Yesterday, the College Board formally endorsed the DREAM Act amnesty with their release of a report entitled, ‘Young Lives on Hold: The College Dreams of Undocumented Students.’ In its report, the College Board said that opponents of the DREAM Act fail to realize that “one-size-fits-all policies fail to take into account the diversity of the undocumented population.” But what the College Board fails to realize is that the DREAM Act is a “one-size-fits all” policy.
The DREAM Act doesn’t just reward the illegal aliens who want go to college as supporters of the bill proclaim. It also rewards their parents, who broke America’s laws to bring them into the country, along with many others who will game the system to gain legal status. The requirements for amnesty put forth by the DREAM Act are too broad and require little documentation, but the College Board fails to acknowledge the DREAM Act’s “one-size-fits-all” approach or the likelihood that millions more will be enticed to enter the United States in search of their DREAM amnesty.
In the report, the Board, which is comprised of more than 5,600 colleges and universities and takes on the responsibility of administering the SATs, calls, “for a humane and comprehensive resolution to the legal barriers that hinder undocumented students from going to college and participating fully in society.” The Board estimates that 65,000 illegal aliens graduate from high school annually. Federal law prohibits illegal aliens from qualifying for federal loans and in-state tuition rates, but nine states have passed laws allowing colleges and universities to charge the lower tuition rates if the illegal aliens meet certain criteria. The DREAM Act would not only remove the (unenforced) legal barriers preventing states from offering lower in-state tuition rates to illegal aliens, but it would also make them eligible for certain federal financial aid programs and work study.
Sponsors of the DREAM Act, along with the College Board, argue that it isn’t the fault of these illegal alien children that their parents broke the law when they were brought to the United States. At the end of the report, the College Board states, “Many who have raised concern over legalization programs such as the DREAM Act argue that undocumented immigrants should not be rewarded for breaking the law.” But the College Board fails to acknowledge that the DREAM Act will offer amnesty to many more illegal aliens than just those brought into the country by their parents
In his blog about the DREAM Act, Roy created a test for the “Sincerity of DREAM Amnesty Supporters.” The test questions the real motives of the Act’s supporters. When there are 13 million Americans out of work, now is hardly the best time to offer a mass amnesty. If the College Board is so concerned with educational opportunities for the 65,000 illegal aliens about to graduate from high school, then why don’t they propose that the DREAM Act offer amnesty ONLY to those illegal aliens looking to attend institutions of higher education or serve in the military? The DREAM Act, in its current state, would allow the amnestied illegal aliens to sponsor their family members through current chain migration laws, bringing in and legalizing many more illegal aliens than just those looking to go to college. Plus, DREAM sets no numerical limits to the number of illegal aliens that can get amnesty, and there's no application deadline, so it's a rolling amnesty that can go on and on and on.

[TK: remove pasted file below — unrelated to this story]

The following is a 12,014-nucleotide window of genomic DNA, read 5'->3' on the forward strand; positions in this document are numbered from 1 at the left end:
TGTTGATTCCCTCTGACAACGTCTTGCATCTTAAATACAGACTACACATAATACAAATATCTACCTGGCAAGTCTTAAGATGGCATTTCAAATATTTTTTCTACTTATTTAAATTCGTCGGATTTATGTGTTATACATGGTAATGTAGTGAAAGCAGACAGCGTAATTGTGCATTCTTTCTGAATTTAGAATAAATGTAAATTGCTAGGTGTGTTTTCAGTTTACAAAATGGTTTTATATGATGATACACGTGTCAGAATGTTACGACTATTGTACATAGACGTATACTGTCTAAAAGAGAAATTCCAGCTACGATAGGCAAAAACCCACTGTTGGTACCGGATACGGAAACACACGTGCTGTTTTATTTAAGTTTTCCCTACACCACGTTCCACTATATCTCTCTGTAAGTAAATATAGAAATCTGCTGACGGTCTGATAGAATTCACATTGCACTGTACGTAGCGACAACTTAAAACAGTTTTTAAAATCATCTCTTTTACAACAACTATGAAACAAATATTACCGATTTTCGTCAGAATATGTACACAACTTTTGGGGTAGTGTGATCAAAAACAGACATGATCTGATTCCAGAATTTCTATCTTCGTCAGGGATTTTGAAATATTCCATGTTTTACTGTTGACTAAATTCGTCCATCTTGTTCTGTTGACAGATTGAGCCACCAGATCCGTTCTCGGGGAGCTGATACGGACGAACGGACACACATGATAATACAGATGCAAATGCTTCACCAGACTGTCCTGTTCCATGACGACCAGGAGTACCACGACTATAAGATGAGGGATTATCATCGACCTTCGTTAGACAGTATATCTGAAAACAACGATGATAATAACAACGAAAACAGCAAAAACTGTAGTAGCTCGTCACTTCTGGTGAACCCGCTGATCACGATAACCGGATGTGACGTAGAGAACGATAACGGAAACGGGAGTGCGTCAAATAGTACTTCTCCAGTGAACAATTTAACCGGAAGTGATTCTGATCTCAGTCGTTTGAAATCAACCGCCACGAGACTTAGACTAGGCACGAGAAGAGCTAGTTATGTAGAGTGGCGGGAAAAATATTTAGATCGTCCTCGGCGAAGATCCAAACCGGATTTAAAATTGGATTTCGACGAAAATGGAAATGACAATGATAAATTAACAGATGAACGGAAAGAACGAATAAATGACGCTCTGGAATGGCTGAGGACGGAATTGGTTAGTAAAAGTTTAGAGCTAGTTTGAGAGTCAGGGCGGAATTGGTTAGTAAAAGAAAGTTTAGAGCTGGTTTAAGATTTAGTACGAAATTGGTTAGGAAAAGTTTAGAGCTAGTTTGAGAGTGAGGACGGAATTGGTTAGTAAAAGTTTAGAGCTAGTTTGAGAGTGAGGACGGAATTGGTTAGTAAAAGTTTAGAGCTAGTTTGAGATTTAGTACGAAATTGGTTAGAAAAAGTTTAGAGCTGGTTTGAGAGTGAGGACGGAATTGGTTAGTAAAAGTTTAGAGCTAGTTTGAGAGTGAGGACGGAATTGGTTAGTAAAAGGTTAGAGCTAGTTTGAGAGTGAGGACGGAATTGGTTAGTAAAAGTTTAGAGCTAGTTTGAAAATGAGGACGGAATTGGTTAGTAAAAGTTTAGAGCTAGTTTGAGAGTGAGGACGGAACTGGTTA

The College Board has a strong voice when it comes to the issue of higher education, but they could have used that voice to help, not harm, Americans and legal immigrants. Unemployment is at its highest rate since 1983, and the federal government continues to import 138,000 foreign workers per month, displacing thousands of American workers. What good would it do to help the 65,000 “undocumented” students who will graduate from America’s high schools in a couple months, but when they graduate from college in 2013, the feds would have imported more than 6 million more foreign workers. They'll have college educations, but will there be any jobs for them?
The College Board could have also used their voice to support the nationwide mandatory use of E-Verify. Millions of students will graduate from both high school and college this spring, but according to the Pew Hispanic Center, there are 8.3 million illegal aliens with jobs in the United States that those graduates won't be able to get.
The College Board may say they’re looking out for the 65,000 illegal aliens who will graduate from high school this spring, but the DREAM Act isn’t the way to go about it. They should endorse measures that would protect American students who won’t be able to go to college this fall because their parents were laid off over the past six months.
CHRIS CHMIELENSKI is the Website Content Manager for NumbersUSA
Updated: Mon, May 3rd 2010 @ 7:04pm EDT